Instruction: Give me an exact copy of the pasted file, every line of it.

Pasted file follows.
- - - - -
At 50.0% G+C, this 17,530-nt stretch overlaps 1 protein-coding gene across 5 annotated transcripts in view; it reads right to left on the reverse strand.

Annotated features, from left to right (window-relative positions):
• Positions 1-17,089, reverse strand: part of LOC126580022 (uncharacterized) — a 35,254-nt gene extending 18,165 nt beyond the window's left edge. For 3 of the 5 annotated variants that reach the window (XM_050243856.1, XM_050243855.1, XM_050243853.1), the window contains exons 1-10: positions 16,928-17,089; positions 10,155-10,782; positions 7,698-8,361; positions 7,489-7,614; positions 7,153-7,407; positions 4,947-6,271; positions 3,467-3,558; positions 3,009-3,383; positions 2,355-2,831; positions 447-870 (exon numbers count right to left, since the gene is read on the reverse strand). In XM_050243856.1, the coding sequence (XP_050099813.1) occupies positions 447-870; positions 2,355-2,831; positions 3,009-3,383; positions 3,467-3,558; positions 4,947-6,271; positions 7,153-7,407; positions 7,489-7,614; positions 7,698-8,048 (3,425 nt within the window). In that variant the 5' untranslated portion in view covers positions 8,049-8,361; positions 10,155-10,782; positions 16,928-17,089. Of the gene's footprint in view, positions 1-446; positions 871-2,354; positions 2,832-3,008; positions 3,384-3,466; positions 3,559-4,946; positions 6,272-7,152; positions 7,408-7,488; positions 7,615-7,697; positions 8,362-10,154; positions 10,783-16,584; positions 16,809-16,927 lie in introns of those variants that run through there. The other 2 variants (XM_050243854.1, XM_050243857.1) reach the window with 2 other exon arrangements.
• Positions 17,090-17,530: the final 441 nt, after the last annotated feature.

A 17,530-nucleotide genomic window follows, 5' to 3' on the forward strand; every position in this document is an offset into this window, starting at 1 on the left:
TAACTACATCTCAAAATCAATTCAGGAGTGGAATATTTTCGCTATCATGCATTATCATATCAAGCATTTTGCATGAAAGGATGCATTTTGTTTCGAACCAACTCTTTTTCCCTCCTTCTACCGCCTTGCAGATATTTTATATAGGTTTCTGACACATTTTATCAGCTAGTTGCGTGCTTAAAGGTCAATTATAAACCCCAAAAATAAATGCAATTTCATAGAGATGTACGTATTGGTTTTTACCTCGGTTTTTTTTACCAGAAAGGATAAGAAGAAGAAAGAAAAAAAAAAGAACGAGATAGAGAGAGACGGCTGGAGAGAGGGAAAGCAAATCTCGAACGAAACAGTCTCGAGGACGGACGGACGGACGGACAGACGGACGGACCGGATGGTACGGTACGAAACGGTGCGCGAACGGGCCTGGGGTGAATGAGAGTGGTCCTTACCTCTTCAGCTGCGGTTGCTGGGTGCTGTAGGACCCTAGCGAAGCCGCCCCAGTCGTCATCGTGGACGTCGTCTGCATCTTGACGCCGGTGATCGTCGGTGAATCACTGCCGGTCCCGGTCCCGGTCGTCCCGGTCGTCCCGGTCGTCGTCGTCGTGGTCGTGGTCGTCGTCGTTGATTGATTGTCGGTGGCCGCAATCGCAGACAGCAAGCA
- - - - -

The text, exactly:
At 50.0% G+C, this 17,530-nt stretch overlaps 1 protein-coding gene across 5 annotated transcripts in view; it reads right to left on the reverse strand.

Annotated features, from left to right (window-relative positions):
• Positions 1-17,089, reverse strand: part of LOC126580022 (uncharacterized) — a 35,254-nt gene extending 18,165 nt beyond the window's left edge. For 3 of the 5 annotated variants that reach the window (XM_050243856.1, XM_050243855.1, XM_050243853.1), the window contains exons 1-10: positions 16,928-17,089; positions 10,155-10,782; positions 7,698-8,361; positions 7,489-7,614; positions 7,153-7,407; positions 4,947-6,271; positions 3,467-3,558; positions 3,009-3,383; positions 2,355-2,831; positions 447-870 (exon numbers count right to left, since the gene is read on the reverse strand). In XM_050243856.1, the coding sequence (XP_050099813.1) occupies positions 447-870; positions 2,355-2,831; positions 3,009-3,383; positions 3,467-3,558; positions 4,947-6,271; positions 7,153-7,407; positions 7,489-7,614; positions 7,698-8,048 (3,425 nt within the window). In that variant the 5' untranslated portion in view covers positions 8,049-8,361; positions 10,155-10,782; positions 16,928-17,089. Of the gene's footprint in view, positions 1-446; positions 871-2,354; positions 2,832-3,008; positions 3,384-3,466; positions 3,559-4,946; positions 6,272-7,152; positions 7,408-7,488; positions 7,615-7,697; positions 8,362-10,154; positions 10,783-16,584; positions 16,809-16,927 lie in introns of those variants that run through there. The other 2 variants (XM_050243854.1, XM_050243857.1) reach the window with 2 other exon arrangements.
• Positions 17,090-17,530: the final 441 nt, after the last annotated feature.

A 17,530-nucleotide genomic window follows, 5' to 3' on the forward strand; every position in this document is an offset into this window, starting at 1 on the left:
TAACTACATCTCAAAATCAATTCAGGAGTGGAATATTTTCGCTATCATGCATTATCATATCAAGCATTTTGCATGAAAGGATGCATTTTGTTTCGAACCAACTCTTTTTCCCTCCTTCTACCGCCTTGCAGATATTTTATATAGGTTTCTGACACATTTTATCAGCTAGTTGCGTGCTTAAAGGTCAATTATAAACCCCAAAAATAAATGCAATTTCATAGAGATGTACGTATTGGTTTTTACCTCGGTTTTTTTTACCAGAAAGGATAAGAAGAAGAAAGAAAAAAAAAAGAACGAGATAGAGAGAGACGGCTGGAGAGAGGGAAAGCAAATCTCGAACGAAACAGTCTCGAGGACGGACGGACGGACGGACAGACGGACGGACCGGATGGTACGGTACGAAACGGTGCGCGAACGGGCCTGGGGTGAATGAGAGTGGTCCTTACCTCTTCAGCTGCGGTTGCTGGGTGCTGTAGGACCCTAGCGAAGCCGCCCCAGTCGTCATCGTGGACGTCGTCTGCATCTTGACGCCGGTGATCGTCGGTGAATCACTGCCGGTCCCGGTCCCGGTCGTCCCGGTCGTCCCGGTCGTCGTCGTCGTGGTCGTGGTCGTCGTCGTTGATTGATTGTCGGTGGCCGCAATCGCAGACAGCAAGCA